I am two weeks into my second six of pupillage and it has been an exciting and eye-opening couple of weeks. I have found the transition from first to second six challenging but highly enjoyable. Everyone in Chambers has been very supportive to both Katherine and myself, and have not complained when they have received a panicked phone call from court asking for help!
One of my first cases was the final hearing of an occupation and non-molestation order application. This was a particularly challenging case to be instructed on as both parties required the assistance of an interpreter and the respondent father was a litigant in person. I’m pleased to say that despite my initial nerves I was able to successfully obtain the orders sought by the client.
I was also instructed on a case that was interesting for an entirely different reason: the solicitor for the respondent and I went to school together and were in a school play 10 years ago. I’m starting to appreciate how small the family law world is!
Another change for me these past weeks has been my move to a new pupil supervisor. My previous supervisors largely acted in care proceedings for local authorities whereas my current supervisor, Elissa Da Costa-Waldman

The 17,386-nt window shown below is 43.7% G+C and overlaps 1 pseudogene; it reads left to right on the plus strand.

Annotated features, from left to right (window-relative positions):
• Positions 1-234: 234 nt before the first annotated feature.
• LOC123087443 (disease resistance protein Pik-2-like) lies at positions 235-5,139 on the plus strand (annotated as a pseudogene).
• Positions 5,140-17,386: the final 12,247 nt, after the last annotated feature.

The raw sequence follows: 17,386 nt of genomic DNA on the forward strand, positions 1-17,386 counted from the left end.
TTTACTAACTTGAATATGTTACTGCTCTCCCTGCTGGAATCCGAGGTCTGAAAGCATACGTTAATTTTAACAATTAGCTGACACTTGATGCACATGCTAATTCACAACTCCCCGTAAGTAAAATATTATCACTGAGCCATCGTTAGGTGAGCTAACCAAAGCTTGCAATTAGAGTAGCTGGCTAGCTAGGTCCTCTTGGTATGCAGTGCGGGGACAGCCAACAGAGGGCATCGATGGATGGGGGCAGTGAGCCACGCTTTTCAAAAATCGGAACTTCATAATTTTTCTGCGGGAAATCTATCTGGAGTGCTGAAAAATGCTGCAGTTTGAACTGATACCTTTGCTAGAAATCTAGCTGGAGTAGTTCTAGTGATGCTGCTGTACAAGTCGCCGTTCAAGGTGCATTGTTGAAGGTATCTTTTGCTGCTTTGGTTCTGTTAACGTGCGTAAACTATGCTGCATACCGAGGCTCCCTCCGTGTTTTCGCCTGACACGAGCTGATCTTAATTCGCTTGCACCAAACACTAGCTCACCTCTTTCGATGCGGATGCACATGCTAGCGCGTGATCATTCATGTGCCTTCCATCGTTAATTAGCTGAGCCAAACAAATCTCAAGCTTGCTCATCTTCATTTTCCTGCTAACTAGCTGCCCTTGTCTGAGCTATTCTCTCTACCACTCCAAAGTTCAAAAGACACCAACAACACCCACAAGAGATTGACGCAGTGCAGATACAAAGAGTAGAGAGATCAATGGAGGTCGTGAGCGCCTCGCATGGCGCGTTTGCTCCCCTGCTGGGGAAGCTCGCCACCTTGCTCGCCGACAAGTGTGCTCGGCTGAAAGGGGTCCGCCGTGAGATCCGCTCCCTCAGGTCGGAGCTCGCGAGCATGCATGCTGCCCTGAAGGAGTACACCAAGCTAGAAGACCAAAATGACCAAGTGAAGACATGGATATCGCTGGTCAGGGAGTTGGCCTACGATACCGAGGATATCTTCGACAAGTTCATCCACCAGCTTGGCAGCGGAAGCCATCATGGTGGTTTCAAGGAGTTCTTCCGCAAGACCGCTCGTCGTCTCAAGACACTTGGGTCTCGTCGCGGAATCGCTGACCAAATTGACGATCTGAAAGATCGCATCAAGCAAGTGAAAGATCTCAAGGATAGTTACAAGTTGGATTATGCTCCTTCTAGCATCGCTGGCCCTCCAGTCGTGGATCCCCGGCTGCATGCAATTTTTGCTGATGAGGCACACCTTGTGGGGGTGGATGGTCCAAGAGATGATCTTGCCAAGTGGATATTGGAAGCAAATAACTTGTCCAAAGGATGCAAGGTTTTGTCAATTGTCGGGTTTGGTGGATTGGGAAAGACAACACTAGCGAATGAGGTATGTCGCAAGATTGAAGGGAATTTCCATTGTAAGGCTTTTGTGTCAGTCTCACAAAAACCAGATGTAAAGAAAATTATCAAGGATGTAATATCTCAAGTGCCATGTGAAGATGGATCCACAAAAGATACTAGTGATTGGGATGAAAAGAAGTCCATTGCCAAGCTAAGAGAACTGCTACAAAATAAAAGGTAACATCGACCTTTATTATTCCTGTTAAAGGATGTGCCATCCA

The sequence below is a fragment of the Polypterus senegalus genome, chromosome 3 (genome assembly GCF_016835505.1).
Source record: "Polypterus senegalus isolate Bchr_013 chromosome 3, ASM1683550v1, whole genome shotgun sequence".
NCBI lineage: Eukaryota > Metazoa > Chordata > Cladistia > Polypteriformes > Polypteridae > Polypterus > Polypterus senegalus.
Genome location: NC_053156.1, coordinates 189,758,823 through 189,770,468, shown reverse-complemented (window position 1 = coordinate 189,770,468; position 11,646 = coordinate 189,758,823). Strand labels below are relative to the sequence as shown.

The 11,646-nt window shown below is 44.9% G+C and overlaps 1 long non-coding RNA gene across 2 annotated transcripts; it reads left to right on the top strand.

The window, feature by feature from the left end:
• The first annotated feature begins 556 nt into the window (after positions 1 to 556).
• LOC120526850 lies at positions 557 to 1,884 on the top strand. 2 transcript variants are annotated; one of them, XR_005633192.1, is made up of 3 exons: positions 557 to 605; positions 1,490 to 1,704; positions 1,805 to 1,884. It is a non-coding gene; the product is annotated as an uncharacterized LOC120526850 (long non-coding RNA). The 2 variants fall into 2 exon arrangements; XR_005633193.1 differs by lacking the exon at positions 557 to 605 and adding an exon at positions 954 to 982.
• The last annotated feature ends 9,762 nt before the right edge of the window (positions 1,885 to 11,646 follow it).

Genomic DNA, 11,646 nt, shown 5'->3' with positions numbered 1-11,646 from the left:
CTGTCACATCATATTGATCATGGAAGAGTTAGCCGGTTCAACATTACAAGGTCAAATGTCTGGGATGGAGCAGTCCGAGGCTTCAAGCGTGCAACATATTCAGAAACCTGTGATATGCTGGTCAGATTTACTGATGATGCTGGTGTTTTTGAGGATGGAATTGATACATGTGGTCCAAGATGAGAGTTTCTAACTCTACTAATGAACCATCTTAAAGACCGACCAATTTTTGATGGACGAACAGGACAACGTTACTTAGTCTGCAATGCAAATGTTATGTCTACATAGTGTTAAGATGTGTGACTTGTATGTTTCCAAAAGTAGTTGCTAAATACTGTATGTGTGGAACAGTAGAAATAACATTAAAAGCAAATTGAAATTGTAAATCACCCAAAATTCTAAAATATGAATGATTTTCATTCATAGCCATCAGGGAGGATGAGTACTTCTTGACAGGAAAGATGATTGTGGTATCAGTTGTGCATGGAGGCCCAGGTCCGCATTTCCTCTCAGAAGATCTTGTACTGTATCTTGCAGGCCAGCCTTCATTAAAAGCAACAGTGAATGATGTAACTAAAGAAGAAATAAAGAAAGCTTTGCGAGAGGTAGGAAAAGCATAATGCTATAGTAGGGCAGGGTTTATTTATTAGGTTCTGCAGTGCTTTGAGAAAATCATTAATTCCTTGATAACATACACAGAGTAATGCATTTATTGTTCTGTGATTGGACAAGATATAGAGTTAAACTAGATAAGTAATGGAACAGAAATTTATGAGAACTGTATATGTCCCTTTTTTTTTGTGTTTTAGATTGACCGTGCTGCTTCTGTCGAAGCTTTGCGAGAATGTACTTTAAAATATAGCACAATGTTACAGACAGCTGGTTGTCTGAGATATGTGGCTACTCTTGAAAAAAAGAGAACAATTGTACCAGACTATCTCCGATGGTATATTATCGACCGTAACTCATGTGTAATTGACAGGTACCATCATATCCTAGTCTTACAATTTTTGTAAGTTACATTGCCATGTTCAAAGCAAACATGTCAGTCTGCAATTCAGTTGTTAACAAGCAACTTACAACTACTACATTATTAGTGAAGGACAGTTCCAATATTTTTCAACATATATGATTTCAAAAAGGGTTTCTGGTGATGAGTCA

, primarily practices in private law matters and TLATA. The most notable difference has therefore been the shift from spending each day away from chambers and in court to spending most days in chambers preparing cases, drafting pleadings and going to conferences.
TLATA is completely different from what I’ve observed so far in pupillage and not just from care work but from matrimonial finance work as well. TLATA work requires a totally different, forensic approach, and can often seem like you are a detective tracing back who put what into where, before assessing why they then should get a share of what is available now.
Elissa’s practice also involves dispute resolution as she is a family law arbitrator and I have learnt a lot about Alternative Dispute Resolution and the benefits of this in finance and TLATA cases. I recently learnt about an Ungley Order which provides that the parties must consider whether ADR is suitable and any party who considers that the case is unsuitable for resolution by ADR shall be prepared to justify that decision at the conclusion of the trial. This proved particularly helpful in one TLATA case where the applicant refused to consider ADR.
I am looking forward to attending my first ever family law arbitration in the next couple of weeks, where Elissa is the arbitrator. With a growing emphasis from the courts on using Alternative Dispute Resolution methods in order to reach an agreement, I’m particularly keen to get a greater insight into this area of work.
This article was originally published in the New Court Chambers e-Newsletter and has been reproduced here with permission of the copyright owner.